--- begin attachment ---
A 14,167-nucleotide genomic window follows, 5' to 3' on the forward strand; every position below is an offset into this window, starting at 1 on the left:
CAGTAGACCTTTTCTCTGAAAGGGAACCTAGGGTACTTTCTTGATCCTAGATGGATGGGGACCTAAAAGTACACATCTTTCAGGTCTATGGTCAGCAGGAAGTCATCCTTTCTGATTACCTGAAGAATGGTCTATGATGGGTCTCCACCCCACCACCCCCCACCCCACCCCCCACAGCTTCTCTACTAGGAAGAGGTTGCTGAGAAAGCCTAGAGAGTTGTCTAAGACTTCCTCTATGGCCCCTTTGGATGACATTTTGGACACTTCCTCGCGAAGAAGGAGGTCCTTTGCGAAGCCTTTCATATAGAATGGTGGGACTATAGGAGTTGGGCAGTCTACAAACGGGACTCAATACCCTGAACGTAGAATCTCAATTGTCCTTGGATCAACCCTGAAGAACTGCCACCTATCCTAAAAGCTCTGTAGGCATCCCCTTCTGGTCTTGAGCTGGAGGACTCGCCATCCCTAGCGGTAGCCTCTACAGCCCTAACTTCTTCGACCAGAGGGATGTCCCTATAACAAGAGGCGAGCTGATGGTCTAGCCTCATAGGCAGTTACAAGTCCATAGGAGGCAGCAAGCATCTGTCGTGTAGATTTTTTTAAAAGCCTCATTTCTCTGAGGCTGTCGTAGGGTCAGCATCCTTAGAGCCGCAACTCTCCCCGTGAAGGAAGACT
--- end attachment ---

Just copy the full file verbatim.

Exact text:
A 14,167-nucleotide genomic window follows, 5' to 3' on the forward strand; every position below is an offset into this window, starting at 1 on the left:
CAGTAGACCTTTTCTCTGAAAGGGAACCTAGGGTACTTTCTTGATCCTAGATGGATGGGGACCTAAAAGTACACATCTTTCAGGTCTATGGTCAGCAGGAAGTCATCCTTTCTGATTACCTGAAGAATGGTCTATGATGGGTCTCCACCCCACCACCCCCCACCCCACCCCCCACAGCTTCTCTACTAGGAAGAGGTTGCTGAGAAAGCCTAGAGAGTTGTCTAAGACTTCCTCTATGGCCCCTTTGGATGACATTTTGGACACTTCCTCGCGAAGAAGGAGGTCCTTTGCGAAGCCTTTCATATAGAATGGTGGGACTATAGGAGTTGGGCAGTCTACAAACGGGACTCAATACCCTGAACGTAGAATCTCAATTGTCCTTGGATCAACCCTGAAGAACTGCCACCTATCCTAAAAGCTCTGTAGGCATCCCCTTCTGGTCTTGAGCTGGAGGACTCGCCATCCCTAGCGGTAGCCTCTACAGCCCTAACTTCTTCGACCAGAGGGATGTCCCTATAACAAGAGGCGAGCTGATGGTCTAGCCTCATAGGCAGTTACAAGTCCATAGGAGGCAGCAAGCATCTGTCGTGTAGATTTTTTTAAAAGCCTCATTTCTCTGAGGCTGTCGTAGGGTCAGCATCCTTAGAGCCGCAACTCTCCCCGTGAAGGAAGACT